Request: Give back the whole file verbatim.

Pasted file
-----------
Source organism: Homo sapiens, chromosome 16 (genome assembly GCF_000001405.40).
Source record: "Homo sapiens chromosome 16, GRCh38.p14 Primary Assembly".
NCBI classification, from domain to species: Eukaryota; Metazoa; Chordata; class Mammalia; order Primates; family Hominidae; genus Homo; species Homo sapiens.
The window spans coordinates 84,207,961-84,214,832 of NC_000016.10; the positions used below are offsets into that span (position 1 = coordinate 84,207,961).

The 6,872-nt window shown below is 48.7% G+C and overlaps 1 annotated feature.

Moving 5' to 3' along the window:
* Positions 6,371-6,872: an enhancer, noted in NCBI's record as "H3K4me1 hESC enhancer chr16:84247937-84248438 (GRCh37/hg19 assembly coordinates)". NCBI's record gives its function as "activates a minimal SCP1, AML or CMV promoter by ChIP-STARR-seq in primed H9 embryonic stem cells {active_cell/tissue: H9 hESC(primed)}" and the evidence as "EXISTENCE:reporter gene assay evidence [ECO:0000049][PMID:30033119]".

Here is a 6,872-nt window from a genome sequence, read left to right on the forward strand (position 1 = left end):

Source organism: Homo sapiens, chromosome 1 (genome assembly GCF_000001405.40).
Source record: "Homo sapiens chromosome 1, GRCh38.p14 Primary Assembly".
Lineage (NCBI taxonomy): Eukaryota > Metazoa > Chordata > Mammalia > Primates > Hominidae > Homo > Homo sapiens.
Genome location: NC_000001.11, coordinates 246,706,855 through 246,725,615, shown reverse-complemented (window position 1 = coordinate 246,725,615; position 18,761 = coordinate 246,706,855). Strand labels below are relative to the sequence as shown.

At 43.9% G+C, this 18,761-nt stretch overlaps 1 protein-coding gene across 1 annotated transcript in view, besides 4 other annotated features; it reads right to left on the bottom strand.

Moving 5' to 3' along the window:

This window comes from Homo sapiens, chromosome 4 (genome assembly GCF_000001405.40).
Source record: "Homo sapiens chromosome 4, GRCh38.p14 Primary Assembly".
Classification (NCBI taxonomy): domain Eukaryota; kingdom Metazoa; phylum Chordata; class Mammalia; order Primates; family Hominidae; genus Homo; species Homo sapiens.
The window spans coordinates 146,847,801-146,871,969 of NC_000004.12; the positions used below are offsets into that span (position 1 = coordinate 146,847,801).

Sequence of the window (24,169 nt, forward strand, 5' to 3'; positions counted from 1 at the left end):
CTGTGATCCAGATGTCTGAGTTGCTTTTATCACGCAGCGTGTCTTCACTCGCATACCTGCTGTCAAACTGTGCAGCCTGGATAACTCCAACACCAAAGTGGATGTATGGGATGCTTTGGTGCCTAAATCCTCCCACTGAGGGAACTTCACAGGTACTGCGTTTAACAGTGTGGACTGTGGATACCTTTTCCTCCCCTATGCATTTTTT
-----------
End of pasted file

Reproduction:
Source organism: Homo sapiens, chromosome 16 (genome assembly GCF_000001405.40).
Source record: "Homo sapiens chromosome 16, GRCh38.p14 Primary Assembly".
NCBI classification, from domain to species: Eukaryota; Metazoa; Chordata; class Mammalia; order Primates; family Hominidae; genus Homo; species Homo sapiens.
The window spans coordinates 84,207,961-84,214,832 of NC_000016.10; the positions used below are offsets into that span (position 1 = coordinate 84,207,961).

The 6,872-nt window shown below is 48.7% G+C and overlaps 1 annotated feature.

Moving 5' to 3' along the window:
* Positions 6,371-6,872: an enhancer, noted in NCBI's record as "H3K4me1 hESC enhancer chr16:84247937-84248438 (GRCh37/hg19 assembly coordinates)". NCBI's record gives its function as "activates a minimal SCP1, AML or CMV promoter by ChIP-STARR-seq in primed H9 embryonic stem cells {active_cell/tissue: H9 hESC(primed)}" and the evidence as "EXISTENCE:reporter gene assay evidence [ECO:0000049][PMID:30033119]".

Here is a 6,872-nt window from a genome sequence, read left to right on the forward strand (position 1 = left end):

Source organism: Homo sapiens, chromosome 1 (genome assembly GCF_000001405.40).
Source record: "Homo sapiens chromosome 1, GRCh38.p14 Primary Assembly".
Lineage (NCBI taxonomy): Eukaryota > Metazoa > Chordata > Mammalia > Primates > Hominidae > Homo > Homo sapiens.
Genome location: NC_000001.11, coordinates 246,706,855 through 246,725,615, shown reverse-complemented (window position 1 = coordinate 246,725,615; position 18,761 = coordinate 246,706,855). Strand labels below are relative to the sequence as shown.

At 43.9% G+C, this 18,761-nt stretch overlaps 1 protein-coding gene across 1 annotated transcript in view, besides 4 other annotated features; it reads right to left on the bottom strand.

Moving 5' to 3' along the window:

This window comes from Homo sapiens, chromosome 4 (genome assembly GCF_000001405.40).
Source record: "Homo sapiens chromosome 4, GRCh38.p14 Primary Assembly".
Classification (NCBI taxonomy): domain Eukaryota; kingdom Metazoa; phylum Chordata; class Mammalia; order Primates; family Hominidae; genus Homo; species Homo sapiens.
The window spans coordinates 146,847,801-146,871,969 of NC_000004.12; the positions used below are offsets into that span (position 1 = coordinate 146,847,801).

Sequence of the window (24,169 nt, forward strand, 5' to 3'; positions counted from 1 at the left end):
CTGTGATCCAGATGTCTGAGTTGCTTTTATCACGCAGCGTGTCTTCACTCGCATACCTGCTGTCAAACTGTGCAGCCTGGATAACTCCAACACCAAAGTGGATGTATGGGATGCTTTGGTGCCTAAATCCTCCCACTGAGGGAACTTCACAGGTACTGCGTTTAACAGTGTGGACTGTGGATACCTTTTCCTCCCCTATGCATTTTTT